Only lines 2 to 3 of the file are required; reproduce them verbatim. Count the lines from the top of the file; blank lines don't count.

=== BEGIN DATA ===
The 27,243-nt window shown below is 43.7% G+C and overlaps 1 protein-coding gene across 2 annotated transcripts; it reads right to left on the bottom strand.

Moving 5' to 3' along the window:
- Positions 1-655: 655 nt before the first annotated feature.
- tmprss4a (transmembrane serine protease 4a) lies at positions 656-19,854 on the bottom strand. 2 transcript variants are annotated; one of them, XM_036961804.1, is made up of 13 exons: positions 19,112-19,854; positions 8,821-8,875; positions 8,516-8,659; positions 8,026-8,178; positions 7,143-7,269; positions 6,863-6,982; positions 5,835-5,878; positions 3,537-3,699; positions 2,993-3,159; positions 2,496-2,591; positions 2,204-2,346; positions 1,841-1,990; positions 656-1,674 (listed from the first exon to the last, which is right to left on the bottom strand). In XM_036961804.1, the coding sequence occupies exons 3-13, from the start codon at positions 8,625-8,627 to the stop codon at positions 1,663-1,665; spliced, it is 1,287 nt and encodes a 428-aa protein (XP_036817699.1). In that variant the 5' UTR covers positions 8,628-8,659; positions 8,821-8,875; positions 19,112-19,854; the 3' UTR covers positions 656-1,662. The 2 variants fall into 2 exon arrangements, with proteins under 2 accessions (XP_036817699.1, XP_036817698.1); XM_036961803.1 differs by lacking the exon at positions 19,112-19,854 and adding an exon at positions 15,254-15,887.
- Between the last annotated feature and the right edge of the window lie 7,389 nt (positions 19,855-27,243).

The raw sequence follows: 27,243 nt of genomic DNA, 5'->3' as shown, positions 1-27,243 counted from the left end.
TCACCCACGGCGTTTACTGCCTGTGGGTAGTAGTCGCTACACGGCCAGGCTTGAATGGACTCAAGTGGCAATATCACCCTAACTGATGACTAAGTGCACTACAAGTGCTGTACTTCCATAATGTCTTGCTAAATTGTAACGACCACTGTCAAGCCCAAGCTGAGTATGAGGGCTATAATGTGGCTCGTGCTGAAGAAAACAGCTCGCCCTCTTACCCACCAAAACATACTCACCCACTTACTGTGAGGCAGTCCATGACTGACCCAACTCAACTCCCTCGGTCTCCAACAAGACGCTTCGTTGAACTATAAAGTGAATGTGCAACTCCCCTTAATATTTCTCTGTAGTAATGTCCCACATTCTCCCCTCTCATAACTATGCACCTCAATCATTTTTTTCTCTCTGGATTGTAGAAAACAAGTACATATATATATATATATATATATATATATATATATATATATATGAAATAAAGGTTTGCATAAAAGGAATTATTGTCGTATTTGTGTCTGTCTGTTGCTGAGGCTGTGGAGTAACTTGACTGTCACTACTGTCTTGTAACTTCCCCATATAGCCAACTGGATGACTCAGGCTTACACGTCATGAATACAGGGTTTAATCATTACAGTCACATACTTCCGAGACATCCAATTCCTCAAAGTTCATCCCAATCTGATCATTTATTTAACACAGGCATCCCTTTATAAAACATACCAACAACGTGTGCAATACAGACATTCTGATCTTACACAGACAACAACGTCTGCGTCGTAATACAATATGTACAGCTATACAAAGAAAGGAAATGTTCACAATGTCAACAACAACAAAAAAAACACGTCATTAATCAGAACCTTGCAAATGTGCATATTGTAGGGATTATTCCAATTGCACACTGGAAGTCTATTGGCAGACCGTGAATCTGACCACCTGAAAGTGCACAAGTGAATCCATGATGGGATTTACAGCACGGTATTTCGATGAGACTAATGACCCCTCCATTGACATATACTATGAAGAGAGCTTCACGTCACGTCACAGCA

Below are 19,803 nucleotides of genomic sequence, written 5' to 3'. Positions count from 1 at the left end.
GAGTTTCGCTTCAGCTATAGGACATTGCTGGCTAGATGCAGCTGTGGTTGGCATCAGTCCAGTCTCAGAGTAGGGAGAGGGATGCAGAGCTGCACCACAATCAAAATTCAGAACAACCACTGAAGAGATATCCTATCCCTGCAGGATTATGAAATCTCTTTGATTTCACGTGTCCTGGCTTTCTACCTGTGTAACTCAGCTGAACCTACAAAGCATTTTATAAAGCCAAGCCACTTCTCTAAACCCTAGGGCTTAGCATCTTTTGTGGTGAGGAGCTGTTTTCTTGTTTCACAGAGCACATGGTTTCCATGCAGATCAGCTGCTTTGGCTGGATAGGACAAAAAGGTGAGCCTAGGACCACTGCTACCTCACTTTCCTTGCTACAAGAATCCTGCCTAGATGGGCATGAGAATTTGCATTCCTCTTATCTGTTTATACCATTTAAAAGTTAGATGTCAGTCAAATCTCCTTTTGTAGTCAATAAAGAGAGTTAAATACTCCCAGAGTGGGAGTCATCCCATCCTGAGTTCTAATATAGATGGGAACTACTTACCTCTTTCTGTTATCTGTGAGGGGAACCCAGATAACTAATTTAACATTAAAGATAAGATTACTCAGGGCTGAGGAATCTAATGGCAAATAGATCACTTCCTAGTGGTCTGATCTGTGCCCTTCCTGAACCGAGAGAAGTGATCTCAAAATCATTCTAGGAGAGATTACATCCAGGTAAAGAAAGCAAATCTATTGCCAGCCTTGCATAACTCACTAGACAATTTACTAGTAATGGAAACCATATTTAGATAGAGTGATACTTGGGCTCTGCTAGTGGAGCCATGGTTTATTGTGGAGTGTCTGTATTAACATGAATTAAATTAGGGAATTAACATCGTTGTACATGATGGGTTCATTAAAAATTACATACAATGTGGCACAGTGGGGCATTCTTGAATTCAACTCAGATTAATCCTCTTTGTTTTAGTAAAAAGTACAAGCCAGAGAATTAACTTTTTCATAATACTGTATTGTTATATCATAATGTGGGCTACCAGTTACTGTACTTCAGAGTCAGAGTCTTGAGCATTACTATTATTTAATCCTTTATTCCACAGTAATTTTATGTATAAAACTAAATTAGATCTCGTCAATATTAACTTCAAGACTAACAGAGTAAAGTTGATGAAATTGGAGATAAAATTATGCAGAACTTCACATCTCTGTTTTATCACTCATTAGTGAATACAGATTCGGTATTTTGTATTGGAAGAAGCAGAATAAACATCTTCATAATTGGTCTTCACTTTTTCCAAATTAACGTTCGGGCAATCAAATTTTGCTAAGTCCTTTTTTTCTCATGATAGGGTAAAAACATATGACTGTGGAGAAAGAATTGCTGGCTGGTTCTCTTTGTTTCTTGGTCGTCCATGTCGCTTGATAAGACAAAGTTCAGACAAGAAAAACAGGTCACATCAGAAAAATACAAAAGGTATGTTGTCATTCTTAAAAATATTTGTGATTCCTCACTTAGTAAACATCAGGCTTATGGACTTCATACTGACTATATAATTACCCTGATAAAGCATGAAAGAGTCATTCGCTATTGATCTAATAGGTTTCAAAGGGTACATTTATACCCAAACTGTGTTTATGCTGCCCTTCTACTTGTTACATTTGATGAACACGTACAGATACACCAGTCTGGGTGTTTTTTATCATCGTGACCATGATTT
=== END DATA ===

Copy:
Moving 5' to 3' along the window:
- Positions 1-655: 655 nt before the first annotated feature.